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Our rhythms: Patagonian folk music

Patagonian folk music has its roots in the aboriginal peoples who inhabited the region. His rhythms: loncomeo, chorrillero and kaani.
| 20 December, 2019 |

Well south of the country, our folklore finds its own rhythms, many of which are legacy of the aboriginal peoples who inhabited the region. Patagonian folk music is characterized by rhythms such as loncomeo , cordillerana , the and the kaani .

The Patagonian area covers the southern end of our territory, from the Colorado River. The music region Patagonian folk includes the provinces of Neuquén, Rio Black, Chubut, Santa Cruz and Tierra del Fuego.

Research work carried out in the area have discovered that the projection of the representative singing of the region is based on what rescued from aboriginal communities that inhabited or inhabit that territory.

Among the Patagonian folk music stands out, then, the loncomeo, the cordillerana, the chorrillero and the kaani among others. They are performed by soloists, duets or ensembles and have no choreography. In addition to a guitar base, indigenous instruments such as kultrun, a percussion instrument that is a conical box that is percuted with a toothpick.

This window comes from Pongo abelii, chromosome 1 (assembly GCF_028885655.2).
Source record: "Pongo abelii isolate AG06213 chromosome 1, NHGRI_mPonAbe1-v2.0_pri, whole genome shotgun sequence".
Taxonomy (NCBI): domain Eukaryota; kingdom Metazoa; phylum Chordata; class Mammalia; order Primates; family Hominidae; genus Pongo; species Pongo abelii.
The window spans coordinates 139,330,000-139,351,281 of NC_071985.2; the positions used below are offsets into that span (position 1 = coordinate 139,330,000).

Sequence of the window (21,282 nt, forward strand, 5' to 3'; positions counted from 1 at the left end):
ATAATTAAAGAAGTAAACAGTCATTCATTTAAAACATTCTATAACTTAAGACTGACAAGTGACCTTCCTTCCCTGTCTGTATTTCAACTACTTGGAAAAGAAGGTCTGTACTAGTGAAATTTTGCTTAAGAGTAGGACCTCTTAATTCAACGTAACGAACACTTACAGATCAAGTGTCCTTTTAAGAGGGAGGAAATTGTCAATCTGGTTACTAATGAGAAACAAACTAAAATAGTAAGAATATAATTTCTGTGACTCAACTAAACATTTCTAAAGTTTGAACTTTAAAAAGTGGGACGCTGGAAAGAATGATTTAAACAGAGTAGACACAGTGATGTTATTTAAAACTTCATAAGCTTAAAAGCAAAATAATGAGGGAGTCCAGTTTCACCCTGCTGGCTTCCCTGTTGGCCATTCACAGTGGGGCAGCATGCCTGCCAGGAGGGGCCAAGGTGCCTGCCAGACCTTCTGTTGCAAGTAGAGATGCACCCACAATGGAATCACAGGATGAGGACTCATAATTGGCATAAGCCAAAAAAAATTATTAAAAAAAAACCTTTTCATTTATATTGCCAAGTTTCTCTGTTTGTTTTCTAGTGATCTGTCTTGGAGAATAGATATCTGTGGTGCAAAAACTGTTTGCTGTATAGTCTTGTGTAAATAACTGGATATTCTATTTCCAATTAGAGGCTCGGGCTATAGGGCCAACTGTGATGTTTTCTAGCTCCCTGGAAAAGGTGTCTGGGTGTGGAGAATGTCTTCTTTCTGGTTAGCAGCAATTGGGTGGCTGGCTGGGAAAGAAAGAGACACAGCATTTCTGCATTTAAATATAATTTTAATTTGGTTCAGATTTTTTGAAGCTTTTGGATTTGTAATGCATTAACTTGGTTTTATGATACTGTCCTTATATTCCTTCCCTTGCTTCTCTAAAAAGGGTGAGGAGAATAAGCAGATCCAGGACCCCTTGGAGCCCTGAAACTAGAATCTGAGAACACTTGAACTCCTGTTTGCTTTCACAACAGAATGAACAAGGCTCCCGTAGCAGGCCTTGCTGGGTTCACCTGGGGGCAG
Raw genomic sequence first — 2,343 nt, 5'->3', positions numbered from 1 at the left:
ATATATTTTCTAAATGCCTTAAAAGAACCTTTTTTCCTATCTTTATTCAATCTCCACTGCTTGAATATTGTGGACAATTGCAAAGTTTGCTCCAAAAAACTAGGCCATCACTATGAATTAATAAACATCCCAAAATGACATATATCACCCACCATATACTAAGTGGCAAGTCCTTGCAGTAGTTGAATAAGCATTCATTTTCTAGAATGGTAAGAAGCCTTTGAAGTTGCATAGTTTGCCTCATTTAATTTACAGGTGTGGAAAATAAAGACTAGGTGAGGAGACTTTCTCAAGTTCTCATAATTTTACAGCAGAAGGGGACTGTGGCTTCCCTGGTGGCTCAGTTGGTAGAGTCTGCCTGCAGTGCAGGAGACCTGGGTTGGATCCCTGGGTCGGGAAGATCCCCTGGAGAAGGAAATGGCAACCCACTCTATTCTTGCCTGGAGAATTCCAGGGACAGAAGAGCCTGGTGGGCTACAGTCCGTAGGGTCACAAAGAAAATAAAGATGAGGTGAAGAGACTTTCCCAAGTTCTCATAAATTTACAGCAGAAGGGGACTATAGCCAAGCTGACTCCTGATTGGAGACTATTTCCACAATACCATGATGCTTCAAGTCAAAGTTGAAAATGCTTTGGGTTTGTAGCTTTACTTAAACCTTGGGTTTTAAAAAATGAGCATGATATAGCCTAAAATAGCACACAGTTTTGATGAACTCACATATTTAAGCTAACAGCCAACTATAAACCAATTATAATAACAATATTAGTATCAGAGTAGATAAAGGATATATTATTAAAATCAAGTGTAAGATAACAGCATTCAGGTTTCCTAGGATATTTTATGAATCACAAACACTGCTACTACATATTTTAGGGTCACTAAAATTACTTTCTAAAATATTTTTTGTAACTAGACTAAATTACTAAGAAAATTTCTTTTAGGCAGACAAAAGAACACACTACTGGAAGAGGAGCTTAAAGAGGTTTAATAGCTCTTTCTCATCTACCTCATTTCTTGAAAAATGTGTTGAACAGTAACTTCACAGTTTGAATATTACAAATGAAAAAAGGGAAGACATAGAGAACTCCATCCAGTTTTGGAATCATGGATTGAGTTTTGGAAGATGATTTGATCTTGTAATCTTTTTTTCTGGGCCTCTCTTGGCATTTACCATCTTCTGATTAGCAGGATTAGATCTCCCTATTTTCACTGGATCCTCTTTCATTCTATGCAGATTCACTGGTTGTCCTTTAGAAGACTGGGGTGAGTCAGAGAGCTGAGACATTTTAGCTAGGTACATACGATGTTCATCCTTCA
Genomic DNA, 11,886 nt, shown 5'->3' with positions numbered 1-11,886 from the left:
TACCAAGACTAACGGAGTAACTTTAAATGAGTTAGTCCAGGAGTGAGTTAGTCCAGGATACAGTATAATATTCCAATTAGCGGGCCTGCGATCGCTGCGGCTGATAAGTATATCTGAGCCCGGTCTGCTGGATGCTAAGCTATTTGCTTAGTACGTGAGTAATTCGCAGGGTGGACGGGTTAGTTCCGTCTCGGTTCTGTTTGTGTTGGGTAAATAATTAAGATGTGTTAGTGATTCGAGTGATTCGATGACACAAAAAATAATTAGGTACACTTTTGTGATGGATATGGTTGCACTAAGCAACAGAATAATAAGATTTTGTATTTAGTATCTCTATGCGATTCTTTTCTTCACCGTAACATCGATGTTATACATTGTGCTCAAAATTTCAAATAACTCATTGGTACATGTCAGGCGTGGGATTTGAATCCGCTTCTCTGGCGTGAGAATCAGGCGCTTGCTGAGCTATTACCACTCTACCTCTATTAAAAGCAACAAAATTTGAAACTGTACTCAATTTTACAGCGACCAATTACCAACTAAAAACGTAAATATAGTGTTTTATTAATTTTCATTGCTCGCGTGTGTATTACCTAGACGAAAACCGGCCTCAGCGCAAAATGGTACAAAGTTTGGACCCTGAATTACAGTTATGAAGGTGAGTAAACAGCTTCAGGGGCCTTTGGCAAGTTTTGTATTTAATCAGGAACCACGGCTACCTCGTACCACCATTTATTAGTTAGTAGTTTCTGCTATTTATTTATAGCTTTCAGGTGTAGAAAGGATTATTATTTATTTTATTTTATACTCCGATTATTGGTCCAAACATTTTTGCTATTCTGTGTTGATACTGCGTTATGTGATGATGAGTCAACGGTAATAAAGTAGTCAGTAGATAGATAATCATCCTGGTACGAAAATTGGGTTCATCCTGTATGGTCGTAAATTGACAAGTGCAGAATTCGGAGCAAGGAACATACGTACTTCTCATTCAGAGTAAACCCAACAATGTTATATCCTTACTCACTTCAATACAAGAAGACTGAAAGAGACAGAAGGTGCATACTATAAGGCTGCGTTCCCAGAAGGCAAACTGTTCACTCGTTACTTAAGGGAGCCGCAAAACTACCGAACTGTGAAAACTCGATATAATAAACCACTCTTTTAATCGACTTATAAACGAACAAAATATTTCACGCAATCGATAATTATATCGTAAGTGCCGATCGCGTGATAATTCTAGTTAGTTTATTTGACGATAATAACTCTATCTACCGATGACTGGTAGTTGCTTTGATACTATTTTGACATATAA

The luncomeo is typical of the Tehuelche-Mapuche people. It is a pantomimic and imitative dance of an exclusively masculine character, which is danced to the tune of kultrun. It is usually associated with ngillatún, the main Mapuche spiritual ceremony, as it is one of the dances performed in its decurso. The kaani is the festival of singing and dancing performed by the Tehuelche people when some important event occurred. Finally, the chorrillero is a mixture of kaani and milonga pampeana or bonaerense, developed naturally in the pre-cordillerana and cordillerana areas.

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